Shura no Toki – Age of Chaos

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Mutsu Enmei-ryū Gaiden: Shura no Toki
陸奥圓明流外伝 修羅の刻
Genre Historical fiction, Martial arts
Written by Masatoshi Kawahara
Published by Kodansha
Demographic Shōnen
Magazine Monthly Shōnen Magazine
Original run July 1989November 2005
Volumes 15
Anime television series
Directed by Shin Misawa
Studio Media Factory, Studio Comet
Licensed by
Network TV Tokyo
Original run April 6, 2004September 28, 2004
Episodes 26
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Mutsu Enmei-ryū Gaiden: Shura no Toki (陸奥圓明流外伝 修羅の刻?) is a Japanese historical manga published by Kodansha since 1989 and collected in 15 tankōbon volumes, in eight story arcs.

A prequel series to Shura no Mon, it began serialization in the same magazine in July 1989 where it ran until November 2005. It was collected and published in 15 tankōbon volumes between February 13, 1990 and January 17, 2006.[1][2] Five aizōban volumes of the series were also released between March 19, 2004 and July 21, 2004.[3][4]


Even since the Heian era, the members of the Mutsu family have practiced an unarmed martial art, the Mutsu Enmei-ryū. They walked the path of the undefeated and were called the Shura no Mono (Men of Carnage).

Each arc is loosely based on Japanese history, focusing on a member of the fictional Mutsu clan and their influence on the life of a historic swordsman. The first part of the anime revolves around Yakumo Mutsu and Musashi Miyamoto in the early Edo era; the second continues shortly thereafter with Yakumo's son Takato Mutsu and Jūbei Yagyū; and the third shows a more distant descendant of the Mutsu family, Izumi Mutsu, who becomes close friends with Sakamoto Ryōma during the Bakumatsu era. Amusingly, every Mutsu is presented as having a voracious appetite that is frequently remarked upon by other characters.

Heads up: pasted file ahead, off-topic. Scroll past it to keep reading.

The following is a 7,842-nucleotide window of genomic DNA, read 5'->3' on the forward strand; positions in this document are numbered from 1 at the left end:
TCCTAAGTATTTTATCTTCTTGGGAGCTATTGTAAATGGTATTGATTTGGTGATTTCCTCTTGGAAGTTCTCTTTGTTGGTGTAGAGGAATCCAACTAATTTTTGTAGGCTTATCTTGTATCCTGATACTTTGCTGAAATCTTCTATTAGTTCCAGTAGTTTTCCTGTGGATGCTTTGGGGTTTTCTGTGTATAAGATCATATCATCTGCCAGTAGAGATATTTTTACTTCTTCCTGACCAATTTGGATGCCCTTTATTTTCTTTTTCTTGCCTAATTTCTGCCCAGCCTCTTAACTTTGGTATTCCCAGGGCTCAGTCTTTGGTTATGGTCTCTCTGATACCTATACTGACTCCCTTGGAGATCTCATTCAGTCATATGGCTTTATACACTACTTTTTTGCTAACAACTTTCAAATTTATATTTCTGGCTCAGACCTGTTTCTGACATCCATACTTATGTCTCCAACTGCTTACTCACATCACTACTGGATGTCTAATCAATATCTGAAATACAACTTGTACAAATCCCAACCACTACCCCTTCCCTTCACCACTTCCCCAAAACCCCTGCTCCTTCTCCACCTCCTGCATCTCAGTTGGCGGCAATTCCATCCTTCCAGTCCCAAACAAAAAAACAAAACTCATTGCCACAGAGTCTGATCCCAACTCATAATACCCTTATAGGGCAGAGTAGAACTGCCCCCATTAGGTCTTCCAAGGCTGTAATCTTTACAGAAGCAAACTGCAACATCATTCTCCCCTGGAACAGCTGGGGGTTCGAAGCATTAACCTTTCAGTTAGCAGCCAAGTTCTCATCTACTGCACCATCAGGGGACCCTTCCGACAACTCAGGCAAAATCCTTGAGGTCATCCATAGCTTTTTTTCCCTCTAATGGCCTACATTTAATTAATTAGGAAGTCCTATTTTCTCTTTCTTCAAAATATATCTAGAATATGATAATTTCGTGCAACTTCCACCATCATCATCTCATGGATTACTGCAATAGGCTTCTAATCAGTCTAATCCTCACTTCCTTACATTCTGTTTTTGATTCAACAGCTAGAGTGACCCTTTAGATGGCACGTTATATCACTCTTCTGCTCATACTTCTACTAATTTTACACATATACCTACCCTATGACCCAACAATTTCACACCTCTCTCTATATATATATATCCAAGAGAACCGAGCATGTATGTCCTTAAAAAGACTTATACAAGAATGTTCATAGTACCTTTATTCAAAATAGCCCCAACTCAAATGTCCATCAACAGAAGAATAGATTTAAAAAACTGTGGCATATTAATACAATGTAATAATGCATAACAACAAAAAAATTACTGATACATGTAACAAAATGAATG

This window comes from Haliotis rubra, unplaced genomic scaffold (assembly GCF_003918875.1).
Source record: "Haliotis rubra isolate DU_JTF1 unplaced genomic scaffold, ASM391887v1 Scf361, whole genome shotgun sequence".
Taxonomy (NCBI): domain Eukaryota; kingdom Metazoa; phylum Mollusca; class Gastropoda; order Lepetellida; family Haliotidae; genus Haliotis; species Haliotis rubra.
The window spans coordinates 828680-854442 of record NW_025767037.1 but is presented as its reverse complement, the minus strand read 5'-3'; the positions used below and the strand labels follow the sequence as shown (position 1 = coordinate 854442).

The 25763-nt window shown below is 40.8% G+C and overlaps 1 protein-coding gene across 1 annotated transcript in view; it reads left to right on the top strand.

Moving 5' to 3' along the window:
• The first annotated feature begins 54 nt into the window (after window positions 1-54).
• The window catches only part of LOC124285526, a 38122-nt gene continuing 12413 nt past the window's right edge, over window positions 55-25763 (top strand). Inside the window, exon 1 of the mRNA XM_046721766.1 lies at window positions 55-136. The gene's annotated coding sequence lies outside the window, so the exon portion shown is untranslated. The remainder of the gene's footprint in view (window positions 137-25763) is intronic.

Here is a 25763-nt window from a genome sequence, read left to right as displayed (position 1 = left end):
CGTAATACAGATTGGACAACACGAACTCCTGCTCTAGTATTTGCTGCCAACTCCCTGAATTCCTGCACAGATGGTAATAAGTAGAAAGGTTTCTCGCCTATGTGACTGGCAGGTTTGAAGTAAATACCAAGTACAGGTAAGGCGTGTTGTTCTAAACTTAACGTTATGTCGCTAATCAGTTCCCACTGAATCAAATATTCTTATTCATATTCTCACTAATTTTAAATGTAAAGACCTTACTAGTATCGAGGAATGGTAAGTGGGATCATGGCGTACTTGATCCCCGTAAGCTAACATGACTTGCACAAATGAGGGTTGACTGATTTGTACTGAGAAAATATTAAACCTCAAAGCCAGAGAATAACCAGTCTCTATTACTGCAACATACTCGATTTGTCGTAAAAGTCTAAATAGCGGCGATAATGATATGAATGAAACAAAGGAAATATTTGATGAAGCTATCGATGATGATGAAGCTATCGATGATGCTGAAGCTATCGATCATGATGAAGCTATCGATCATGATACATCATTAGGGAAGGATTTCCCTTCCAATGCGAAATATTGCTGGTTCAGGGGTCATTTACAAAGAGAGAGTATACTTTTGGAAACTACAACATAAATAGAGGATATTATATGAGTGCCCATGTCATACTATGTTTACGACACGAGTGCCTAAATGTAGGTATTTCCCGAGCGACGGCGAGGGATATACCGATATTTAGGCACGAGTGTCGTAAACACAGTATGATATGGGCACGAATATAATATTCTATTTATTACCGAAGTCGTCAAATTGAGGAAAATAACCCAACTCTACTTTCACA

Three of the story arcs from the manga were adapted into a 26-episode anime series by Media Factory and Studio Comet. It premiered on TV Tokyo on April 6, 2004 and ran until September 28, 2004. Media Blasters licensed the series for distribution in North America. It is so far the only part of the Shura franchise to be released in English.


  1. ^ 修羅の刻(1) (in Japanese). Kodansha. Retrieved 2009-04-05. 
  2. ^ 修羅の刻(15) (in Japanese). Kodansha. Retrieved 2009-04-05. 
  3. ^ 愛蔵版 修羅の刻 宮本武蔵編 (in Japanese). Kodansha. Retrieved 2009-04-05. 
  4. ^ 愛蔵版 修羅の刻 風雲幕末編(弐) (in Japanese). Kodansha. Retrieved 2009-04-05. 

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